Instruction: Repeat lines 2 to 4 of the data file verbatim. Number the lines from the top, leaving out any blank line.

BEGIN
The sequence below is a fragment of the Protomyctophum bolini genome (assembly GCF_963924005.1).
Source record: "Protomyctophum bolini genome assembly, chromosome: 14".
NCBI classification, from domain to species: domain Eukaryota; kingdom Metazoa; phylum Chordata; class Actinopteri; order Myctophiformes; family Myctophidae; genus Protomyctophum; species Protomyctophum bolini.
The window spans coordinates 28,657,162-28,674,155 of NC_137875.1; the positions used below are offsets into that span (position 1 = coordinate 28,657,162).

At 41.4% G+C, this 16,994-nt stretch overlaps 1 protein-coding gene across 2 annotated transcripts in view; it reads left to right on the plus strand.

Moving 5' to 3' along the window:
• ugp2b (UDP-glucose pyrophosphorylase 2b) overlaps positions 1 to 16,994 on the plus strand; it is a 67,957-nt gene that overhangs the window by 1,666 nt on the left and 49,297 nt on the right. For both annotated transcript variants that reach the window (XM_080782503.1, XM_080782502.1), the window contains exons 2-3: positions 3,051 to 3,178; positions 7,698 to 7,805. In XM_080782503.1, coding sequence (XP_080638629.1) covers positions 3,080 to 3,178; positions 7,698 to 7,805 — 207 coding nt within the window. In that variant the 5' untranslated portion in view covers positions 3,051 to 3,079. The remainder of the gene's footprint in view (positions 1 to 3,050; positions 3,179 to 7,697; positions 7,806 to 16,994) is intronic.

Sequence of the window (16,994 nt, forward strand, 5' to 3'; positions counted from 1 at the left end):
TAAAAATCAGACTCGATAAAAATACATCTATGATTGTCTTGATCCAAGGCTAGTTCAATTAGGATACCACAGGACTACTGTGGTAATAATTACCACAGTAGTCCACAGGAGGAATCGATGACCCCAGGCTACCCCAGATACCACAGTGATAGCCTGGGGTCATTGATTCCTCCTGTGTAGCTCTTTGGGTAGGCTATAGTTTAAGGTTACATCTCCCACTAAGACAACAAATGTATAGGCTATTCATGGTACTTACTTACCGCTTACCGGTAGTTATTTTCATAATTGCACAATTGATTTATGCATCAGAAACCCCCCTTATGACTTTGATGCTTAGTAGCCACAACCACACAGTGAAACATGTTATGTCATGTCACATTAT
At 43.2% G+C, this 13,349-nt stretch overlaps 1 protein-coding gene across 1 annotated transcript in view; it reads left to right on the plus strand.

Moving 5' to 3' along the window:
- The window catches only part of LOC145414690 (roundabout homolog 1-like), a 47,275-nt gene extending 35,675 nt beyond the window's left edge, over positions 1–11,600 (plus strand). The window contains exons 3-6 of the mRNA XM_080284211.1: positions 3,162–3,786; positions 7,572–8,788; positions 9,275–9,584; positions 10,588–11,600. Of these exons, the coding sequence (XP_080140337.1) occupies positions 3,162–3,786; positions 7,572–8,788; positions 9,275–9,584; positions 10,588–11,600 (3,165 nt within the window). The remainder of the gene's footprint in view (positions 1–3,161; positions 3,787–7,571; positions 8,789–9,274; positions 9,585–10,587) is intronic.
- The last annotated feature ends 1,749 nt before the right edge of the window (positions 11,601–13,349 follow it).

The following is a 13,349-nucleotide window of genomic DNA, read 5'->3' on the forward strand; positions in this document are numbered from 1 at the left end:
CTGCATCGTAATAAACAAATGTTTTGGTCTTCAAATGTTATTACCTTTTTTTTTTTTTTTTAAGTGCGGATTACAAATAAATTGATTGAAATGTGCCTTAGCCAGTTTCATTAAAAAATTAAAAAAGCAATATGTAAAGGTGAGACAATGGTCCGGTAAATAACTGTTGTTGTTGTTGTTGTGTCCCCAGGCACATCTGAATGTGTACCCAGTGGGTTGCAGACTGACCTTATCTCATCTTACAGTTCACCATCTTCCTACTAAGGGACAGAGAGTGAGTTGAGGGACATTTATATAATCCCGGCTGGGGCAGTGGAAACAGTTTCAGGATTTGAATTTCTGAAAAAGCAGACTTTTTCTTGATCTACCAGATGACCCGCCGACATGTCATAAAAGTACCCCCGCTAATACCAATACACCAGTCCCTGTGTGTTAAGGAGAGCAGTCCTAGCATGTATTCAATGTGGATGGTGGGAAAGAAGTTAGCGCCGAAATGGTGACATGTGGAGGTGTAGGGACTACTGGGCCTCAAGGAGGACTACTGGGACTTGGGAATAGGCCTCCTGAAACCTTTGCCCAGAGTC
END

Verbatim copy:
Source record: "Protomyctophum bolini genome assembly, chromosome: 14".
NCBI classification, from domain to species: domain Eukaryota; kingdom Metazoa; phylum Chordata; class Actinopteri; order Myctophiformes; family Myctophidae; genus Protomyctophum; species Protomyctophum bolini.
The window spans coordinates 28,657,162-28,674,155 of NC_137875.1; the positions used below are offsets into that span (position 1 = coordinate 28,657,162).